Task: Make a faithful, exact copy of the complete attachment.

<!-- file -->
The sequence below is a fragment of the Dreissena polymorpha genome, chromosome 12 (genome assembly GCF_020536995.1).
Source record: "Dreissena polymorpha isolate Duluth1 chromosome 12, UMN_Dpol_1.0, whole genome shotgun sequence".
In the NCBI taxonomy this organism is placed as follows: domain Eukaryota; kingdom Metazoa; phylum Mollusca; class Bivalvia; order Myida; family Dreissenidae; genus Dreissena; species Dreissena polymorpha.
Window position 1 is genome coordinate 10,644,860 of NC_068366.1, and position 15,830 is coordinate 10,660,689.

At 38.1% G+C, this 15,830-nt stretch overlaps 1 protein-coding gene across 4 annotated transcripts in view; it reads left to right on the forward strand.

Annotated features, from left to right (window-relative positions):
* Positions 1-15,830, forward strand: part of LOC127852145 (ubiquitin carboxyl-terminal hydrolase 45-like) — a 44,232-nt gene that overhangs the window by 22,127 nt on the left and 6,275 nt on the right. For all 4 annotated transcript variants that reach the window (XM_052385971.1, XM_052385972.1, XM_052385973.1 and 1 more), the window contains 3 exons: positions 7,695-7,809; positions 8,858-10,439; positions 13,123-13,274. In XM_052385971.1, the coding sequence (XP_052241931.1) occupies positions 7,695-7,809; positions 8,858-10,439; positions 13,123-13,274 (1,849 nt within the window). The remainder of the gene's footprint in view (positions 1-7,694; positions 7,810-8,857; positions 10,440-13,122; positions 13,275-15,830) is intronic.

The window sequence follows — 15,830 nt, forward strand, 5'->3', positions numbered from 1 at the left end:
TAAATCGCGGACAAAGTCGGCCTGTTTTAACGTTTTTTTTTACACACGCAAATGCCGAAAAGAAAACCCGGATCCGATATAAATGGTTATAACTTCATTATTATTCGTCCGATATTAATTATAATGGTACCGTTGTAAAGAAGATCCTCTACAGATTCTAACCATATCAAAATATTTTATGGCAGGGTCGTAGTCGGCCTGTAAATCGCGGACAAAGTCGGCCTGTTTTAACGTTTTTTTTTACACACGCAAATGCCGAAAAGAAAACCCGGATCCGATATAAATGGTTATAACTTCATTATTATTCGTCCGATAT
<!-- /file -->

The sequence below is a fragment of the Dreissena polymorpha genome, chromosome 12 (genome assembly GCF_020536995.1).
Source record: "Dreissena polymorpha isolate Duluth1 chromosome 12, UMN_Dpol_1.0, whole genome shotgun sequence".
In the NCBI taxonomy this organism is placed as follows: domain Eukaryota; kingdom Metazoa; phylum Mollusca; class Bivalvia; order Myida; family Dreissenidae; genus Dreissena; species Dreissena polymorpha.
Window position 1 is genome coordinate 10,644,860 of NC_068366.1, and position 15,830 is coordinate 10,660,689.

At 38.1% G+C, this 15,830-nt stretch overlaps 1 protein-coding gene across 4 annotated transcripts in view; it reads left to right on the forward strand.

Annotated features, from left to right (window-relative positions):
* Positions 1-15,830, forward strand: part of LOC127852145 (ubiquitin carboxyl-terminal hydrolase 45-like) — a 44,232-nt gene that overhangs the window by 22,127 nt on the left and 6,275 nt on the right. For all 4 annotated transcript variants that reach the window (XM_052385971.1, XM_052385972.1, XM_052385973.1 and 1 more), the window contains 3 exons: positions 7,695-7,809; positions 8,858-10,439; positions 13,123-13,274. In XM_052385971.1, the coding sequence (XP_052241931.1) occupies positions 7,695-7,809; positions 8,858-10,439; positions 13,123-13,274 (1,849 nt within the window). The remainder of the gene's footprint in view (positions 1-7,694; positions 7,810-8,857; positions 10,440-13,122; positions 13,275-15,830) is intronic.

The window sequence follows — 15,830 nt, forward strand, 5'->3', positions numbered from 1 at the left end:
TAAATCGCGGACAAAGTCGGCCTGTTTTAACGTTTTTTTTTACACACGCAAATGCCGAAAAGAAAACCCGGATCCGATATAAATGGTTATAACTTCATTATTATTCGTCCGATATTAATTATAATGGTACCGTTGTAAAGAAGATCCTCTACAGATTCTAACCATATCAAAATATTTTATGGCAGGGTCGTAGTCGGCCTGTAAATCGCGGACAAAGTCGGCCTGTTTTAACGTTTTTTTTTACACACGCAAATGCCGAAAAGAAAACCCGGATCCGATATAAATGGTTATAACTTCATTATTATTCGTCCGATAT